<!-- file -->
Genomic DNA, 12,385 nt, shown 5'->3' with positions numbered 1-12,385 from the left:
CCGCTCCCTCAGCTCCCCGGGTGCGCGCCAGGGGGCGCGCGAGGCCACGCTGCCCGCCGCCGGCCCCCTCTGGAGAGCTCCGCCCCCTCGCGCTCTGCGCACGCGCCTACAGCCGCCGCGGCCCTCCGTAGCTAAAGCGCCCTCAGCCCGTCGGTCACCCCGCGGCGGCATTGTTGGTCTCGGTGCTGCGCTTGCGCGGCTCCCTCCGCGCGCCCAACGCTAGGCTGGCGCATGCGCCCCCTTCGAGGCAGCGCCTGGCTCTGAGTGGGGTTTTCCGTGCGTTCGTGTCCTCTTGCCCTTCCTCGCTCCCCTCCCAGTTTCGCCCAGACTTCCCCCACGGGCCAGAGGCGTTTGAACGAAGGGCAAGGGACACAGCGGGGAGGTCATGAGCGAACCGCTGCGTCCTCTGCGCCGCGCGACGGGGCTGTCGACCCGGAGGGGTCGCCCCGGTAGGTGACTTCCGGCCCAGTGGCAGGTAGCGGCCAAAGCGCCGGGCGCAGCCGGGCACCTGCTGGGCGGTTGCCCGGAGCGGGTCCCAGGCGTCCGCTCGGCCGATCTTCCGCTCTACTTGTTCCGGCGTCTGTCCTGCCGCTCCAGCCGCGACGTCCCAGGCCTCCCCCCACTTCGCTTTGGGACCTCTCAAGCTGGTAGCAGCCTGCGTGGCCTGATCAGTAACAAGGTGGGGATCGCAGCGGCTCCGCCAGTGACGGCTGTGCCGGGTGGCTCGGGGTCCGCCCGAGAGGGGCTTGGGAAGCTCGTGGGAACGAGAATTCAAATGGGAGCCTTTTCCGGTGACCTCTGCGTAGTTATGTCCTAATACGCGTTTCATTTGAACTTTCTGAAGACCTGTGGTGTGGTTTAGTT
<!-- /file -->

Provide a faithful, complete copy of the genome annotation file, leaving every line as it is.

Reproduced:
Genomic DNA, 12,385 nt, shown 5'->3' with positions numbered 1-12,385 from the left:
CCGCTCCCTCAGCTCCCCGGGTGCGCGCCAGGGGGCGCGCGAGGCCACGCTGCCCGCCGCCGGCCCCCTCTGGAGAGCTCCGCCCCCTCGCGCTCTGCGCACGCGCCTACAGCCGCCGCGGCCCTCCGTAGCTAAAGCGCCCTCAGCCCGTCGGTCACCCCGCGGCGGCATTGTTGGTCTCGGTGCTGCGCTTGCGCGGCTCCCTCCGCGCGCCCAACGCTAGGCTGGCGCATGCGCCCCCTTCGAGGCAGCGCCTGGCTCTGAGTGGGGTTTTCCGTGCGTTCGTGTCCTCTTGCCCTTCCTCGCTCCCCTCCCAGTTTCGCCCAGACTTCCCCCACGGGCCAGAGGCGTTTGAACGAAGGGCAAGGGACACAGCGGGGAGGTCATGAGCGAACCGCTGCGTCCTCTGCGCCGCGCGACGGGGCTGTCGACCCGGAGGGGTCGCCCCGGTAGGTGACTTCCGGCCCAGTGGCAGGTAGCGGCCAAAGCGCCGGGCGCAGCCGGGCACCTGCTGGGCGGTTGCCCGGAGCGGGTCCCAGGCGTCCGCTCGGCCGATCTTCCGCTCTACTTGTTCCGGCGTCTGTCCTGCCGCTCCAGCCGCGACGTCCCAGGCCTCCCCCCACTTCGCTTTGGGACCTCTCAAGCTGGTAGCAGCCTGCGTGGCCTGATCAGTAACAAGGTGGGGATCGCAGCGGCTCCGCCAGTGACGGCTGTGCCGGGTGGCTCGGGGTCCGCCCGAGAGGGGCTTGGGAAGCTCGTGGGAACGAGAATTCAAATGGGAGCCTTTTCCGGTGACCTCTGCGTAGTTATGTCCTAATACGCGTTTCATTTGAACTTTCTGAAGACCTGTGGTGTGGTTTAGTT